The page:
Henderson v. Commonwealth

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Justia Opinion Summary

The Supreme Court affirmed Defendant’s conviction of first-degree assault, first-degree sexual abuse, and first-degree unlawful imprisonment and sentence of sixty years as a persistent felony offender, holding that any error in the proceedings below was harmless.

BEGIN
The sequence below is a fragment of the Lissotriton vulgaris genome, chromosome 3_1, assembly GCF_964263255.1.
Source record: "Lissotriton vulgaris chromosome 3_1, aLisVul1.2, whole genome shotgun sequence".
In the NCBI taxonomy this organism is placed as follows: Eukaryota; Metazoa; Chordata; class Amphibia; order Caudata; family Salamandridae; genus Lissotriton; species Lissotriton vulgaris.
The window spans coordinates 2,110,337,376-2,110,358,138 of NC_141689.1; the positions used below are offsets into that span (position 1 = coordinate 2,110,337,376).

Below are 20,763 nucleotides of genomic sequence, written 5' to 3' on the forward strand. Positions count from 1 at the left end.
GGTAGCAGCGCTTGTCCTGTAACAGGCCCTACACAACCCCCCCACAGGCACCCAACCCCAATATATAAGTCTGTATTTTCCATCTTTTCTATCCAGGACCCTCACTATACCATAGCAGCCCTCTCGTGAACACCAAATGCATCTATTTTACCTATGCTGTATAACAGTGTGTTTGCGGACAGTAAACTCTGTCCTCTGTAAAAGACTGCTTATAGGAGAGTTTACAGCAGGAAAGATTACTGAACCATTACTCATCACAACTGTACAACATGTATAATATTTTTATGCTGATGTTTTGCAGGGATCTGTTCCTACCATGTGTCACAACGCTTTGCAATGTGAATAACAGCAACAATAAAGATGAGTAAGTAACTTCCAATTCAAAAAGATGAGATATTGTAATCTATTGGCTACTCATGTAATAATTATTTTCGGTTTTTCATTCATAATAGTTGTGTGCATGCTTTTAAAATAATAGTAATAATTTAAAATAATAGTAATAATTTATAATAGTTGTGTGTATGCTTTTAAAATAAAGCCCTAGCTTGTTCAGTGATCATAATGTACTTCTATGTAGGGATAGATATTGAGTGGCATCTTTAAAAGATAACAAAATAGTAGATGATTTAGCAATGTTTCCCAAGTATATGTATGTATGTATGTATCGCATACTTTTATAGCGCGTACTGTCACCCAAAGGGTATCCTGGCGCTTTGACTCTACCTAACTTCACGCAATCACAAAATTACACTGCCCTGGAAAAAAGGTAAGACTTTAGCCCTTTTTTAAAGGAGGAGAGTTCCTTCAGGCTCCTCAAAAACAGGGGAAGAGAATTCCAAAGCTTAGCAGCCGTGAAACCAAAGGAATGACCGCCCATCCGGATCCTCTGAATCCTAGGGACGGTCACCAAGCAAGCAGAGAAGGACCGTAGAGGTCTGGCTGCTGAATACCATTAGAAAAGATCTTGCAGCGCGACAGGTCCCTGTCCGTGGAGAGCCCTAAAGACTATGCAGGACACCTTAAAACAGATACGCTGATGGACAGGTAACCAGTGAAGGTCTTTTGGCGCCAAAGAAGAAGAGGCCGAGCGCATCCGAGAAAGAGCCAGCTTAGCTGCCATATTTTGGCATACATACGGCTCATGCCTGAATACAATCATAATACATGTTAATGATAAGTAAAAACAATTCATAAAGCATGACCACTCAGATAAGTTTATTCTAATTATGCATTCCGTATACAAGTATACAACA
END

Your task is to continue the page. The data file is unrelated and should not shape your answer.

Specifically, the Court held (1) Defendant’s right to a speedy trial was not violated; (2) the trial court did not err in failing to appoint Defendant substitute counsel; (3) the trial court did not commit reversible error in advising Defendant of the right to or appoint stand-by or hybrid counsel; (3) the trial court did not err in denying Defendant’s motion to suppress; (4) any error in the trial court’s decision to exclude evidence under the Rape Shield Law was harmless; and (5) the trial court did not abuse its discretion in advising Defendant of his right to recall a witness.